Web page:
In the previous post, I wrote a list of the main tasks that have already been done and that still have to be completed. Now I will go through them in more detail.
This is where you start a multiplayer game and wait for other players. In general, lobby in the second part is structurally the same as in the first part. Of course, interface design has been changed for the new style. But there is one significant difference. In the first part, you could only run a multiplayer game for an already created world. Therefore, to start playing with a friend, you first had to create a world in a singleplayer mode, exit it and reconnect to it with a friend. At the same time, the friend did not have the opportunity to customize his character specifically for this game. Now you can choose the option to play a new game with a friend, and the friend will be able to set the appearance of his character. This part of the work turned out to be the easiest, since all the code for the lobby is a separate small structure, not connected in any way with the network code of the main game. It was not difficult to think through its architecture at all.
After the game is selected and all players are ready, you need to start loading the world. But first you need to create and run the core of the network code - the server for the player who created the game and the client for the rest of the players. I decided not to make a big difference between the server and the client, since I wanted the roles to be changed and clients could sometimes take on some of the server's tasks. This is necessary in order to loosen the strict affection between players to make easier for them travelling the worlds independently of each other. Therefore, the game does not have a server as such. There is only a client, although for the player who created the game, this client still performs slightly more functions than others - it controls game saving, generates new locations, resolves access conflicts and monitors data streams to be consistent. Despite the fact that there is no server as such, I will still use this word for the player who created the game.
When the client is running and configured, the world starts loading. And there is also one important difference from the first part of the game. Previously, clients received all the necessary information about the world over the network from the server every time. Now the client receives the world files only on the first launch. It saves them to itself and in subsequent connections it requests from the server only the changes that have occurred to the world. This allows to reduce the amount of transmitted data several times and significantly speed up the loading of the game.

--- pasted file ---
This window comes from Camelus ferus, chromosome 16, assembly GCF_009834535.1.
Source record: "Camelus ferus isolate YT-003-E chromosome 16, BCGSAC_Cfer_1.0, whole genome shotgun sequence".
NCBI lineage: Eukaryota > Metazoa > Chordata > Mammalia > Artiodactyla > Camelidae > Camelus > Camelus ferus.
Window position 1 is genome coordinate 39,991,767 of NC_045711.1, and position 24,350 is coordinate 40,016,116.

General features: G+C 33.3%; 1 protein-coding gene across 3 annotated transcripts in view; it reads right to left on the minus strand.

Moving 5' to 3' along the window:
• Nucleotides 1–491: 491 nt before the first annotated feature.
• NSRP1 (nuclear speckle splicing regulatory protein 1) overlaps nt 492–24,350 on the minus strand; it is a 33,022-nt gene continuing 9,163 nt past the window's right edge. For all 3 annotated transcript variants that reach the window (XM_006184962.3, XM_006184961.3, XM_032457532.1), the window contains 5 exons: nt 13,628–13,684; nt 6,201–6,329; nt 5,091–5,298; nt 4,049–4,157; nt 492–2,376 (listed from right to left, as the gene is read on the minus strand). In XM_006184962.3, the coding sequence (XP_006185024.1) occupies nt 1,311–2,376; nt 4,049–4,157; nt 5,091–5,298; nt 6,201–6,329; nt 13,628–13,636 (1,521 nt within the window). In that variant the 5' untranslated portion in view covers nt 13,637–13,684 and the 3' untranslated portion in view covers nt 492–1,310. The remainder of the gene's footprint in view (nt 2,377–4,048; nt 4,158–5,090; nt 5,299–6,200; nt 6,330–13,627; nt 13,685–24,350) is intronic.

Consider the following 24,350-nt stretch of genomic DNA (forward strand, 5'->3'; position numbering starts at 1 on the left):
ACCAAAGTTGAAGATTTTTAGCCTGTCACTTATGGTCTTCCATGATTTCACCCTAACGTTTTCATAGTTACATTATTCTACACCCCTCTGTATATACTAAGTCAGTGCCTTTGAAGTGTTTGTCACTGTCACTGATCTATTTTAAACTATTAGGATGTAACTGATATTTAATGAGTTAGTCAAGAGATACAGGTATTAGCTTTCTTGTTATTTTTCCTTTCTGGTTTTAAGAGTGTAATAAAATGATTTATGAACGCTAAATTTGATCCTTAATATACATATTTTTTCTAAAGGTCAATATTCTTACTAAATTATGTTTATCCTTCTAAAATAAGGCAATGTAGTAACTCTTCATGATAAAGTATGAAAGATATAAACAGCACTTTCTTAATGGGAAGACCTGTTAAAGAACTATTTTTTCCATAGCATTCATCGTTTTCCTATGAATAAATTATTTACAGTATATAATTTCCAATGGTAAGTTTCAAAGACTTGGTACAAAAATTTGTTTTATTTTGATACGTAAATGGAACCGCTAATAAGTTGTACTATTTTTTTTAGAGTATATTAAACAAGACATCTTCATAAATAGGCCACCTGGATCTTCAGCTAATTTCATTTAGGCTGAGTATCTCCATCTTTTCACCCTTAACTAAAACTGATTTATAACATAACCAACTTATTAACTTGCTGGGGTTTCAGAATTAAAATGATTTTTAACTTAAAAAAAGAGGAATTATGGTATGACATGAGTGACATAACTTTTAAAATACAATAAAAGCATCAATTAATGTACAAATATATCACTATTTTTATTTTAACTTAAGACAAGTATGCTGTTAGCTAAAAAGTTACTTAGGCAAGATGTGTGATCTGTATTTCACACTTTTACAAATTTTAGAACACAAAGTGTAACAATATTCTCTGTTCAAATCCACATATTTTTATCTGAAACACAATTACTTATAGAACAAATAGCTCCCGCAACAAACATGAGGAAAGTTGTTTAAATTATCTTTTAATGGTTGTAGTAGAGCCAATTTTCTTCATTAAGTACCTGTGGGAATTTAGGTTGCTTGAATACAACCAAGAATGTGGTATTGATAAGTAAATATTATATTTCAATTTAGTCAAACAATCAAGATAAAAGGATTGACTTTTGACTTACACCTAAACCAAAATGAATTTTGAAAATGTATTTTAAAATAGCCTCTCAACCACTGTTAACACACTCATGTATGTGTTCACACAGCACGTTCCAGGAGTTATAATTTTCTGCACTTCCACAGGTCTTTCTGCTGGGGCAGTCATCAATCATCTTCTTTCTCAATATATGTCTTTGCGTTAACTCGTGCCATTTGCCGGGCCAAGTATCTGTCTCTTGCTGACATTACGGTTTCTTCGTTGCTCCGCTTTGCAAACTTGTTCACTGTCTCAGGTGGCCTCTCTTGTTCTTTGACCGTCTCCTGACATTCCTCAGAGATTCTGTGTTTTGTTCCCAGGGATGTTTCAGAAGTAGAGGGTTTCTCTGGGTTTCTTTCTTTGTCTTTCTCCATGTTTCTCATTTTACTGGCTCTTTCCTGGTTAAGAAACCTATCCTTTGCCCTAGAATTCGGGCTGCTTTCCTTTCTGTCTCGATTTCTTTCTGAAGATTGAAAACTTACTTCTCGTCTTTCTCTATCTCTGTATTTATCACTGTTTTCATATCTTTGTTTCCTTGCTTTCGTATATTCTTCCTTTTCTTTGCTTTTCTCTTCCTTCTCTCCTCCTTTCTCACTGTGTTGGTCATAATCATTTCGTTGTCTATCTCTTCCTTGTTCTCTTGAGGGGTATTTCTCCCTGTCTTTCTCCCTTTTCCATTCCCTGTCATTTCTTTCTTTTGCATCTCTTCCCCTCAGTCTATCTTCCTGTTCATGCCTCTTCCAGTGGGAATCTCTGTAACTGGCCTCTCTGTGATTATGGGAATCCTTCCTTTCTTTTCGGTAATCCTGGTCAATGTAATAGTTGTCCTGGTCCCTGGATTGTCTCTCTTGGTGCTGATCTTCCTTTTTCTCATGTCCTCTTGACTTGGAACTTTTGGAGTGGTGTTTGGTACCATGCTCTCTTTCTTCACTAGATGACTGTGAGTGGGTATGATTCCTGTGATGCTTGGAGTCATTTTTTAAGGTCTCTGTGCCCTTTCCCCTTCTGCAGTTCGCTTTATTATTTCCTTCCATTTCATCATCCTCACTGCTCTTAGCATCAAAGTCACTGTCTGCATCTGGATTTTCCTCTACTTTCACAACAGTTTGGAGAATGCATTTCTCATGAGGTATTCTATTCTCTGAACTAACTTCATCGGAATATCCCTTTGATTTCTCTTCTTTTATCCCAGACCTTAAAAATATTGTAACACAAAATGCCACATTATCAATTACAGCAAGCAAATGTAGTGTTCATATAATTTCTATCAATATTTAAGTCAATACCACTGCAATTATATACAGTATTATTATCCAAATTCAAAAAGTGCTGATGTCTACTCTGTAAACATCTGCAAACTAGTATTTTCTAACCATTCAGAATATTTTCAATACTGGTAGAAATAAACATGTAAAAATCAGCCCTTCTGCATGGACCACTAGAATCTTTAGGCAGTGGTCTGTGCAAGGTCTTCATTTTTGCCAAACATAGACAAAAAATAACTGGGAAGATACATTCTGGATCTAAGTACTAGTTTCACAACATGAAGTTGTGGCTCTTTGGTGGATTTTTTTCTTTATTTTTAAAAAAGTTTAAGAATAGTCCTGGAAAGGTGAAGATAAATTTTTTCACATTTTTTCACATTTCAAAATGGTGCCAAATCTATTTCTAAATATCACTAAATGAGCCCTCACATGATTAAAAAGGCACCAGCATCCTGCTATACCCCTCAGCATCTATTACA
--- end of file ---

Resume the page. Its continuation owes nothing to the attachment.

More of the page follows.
Initially, I started designing network code so that it would run in a separate thread in parallel with main game. This would avoid delays in the data messages exchange at the moments when the computer is very busy, for example, by loading resources when changing locations. However, I quickly realized this approach would be difficult to implement, since Unity doesn't allow working with resources in parallel threads. You can bypass these limitations, but the complexity of the code will increase significantly. Therefore, I decided to try launching the client in the main thread of the game and break those moments in the download, when the game is freezing, into smaller parts. A rather painstaking work was done, but in the end I managed to make sure that during loading the game does not freeze for more than 0.1 seconds, which is quite an acceptable delay for multiplayer.
In addition to this problem, there were a number of auxiliary tasks needed to be implemented before starting to make the main network code: packets grouping, delayed dispatch, allocating areas for generating unique IDs between clients, organizing different data streams for auxiliary and main packages. This is a very large number of small tasks, but their design and implementation took a very long time. Perhaps also because these tasks are purely technical and difficult to visualize in your imagination. There were times when I didn't write a single line of code for several days, but just walked from corner to corner or laid on the couch, forming in my head a picture of how the interaction of game objects should be built. But finally this stage was successfully passed and it was possible to move on.
That's all for now.
The item "Synchronization of buildings" from the list of tasks (from the previous post) has moved to the finished tasks. This includes the instant addition, removal and relocation of buildings, as well as their use (except for time-consuming processes, as these tasks relate to the item "Synchronization of crafting and building").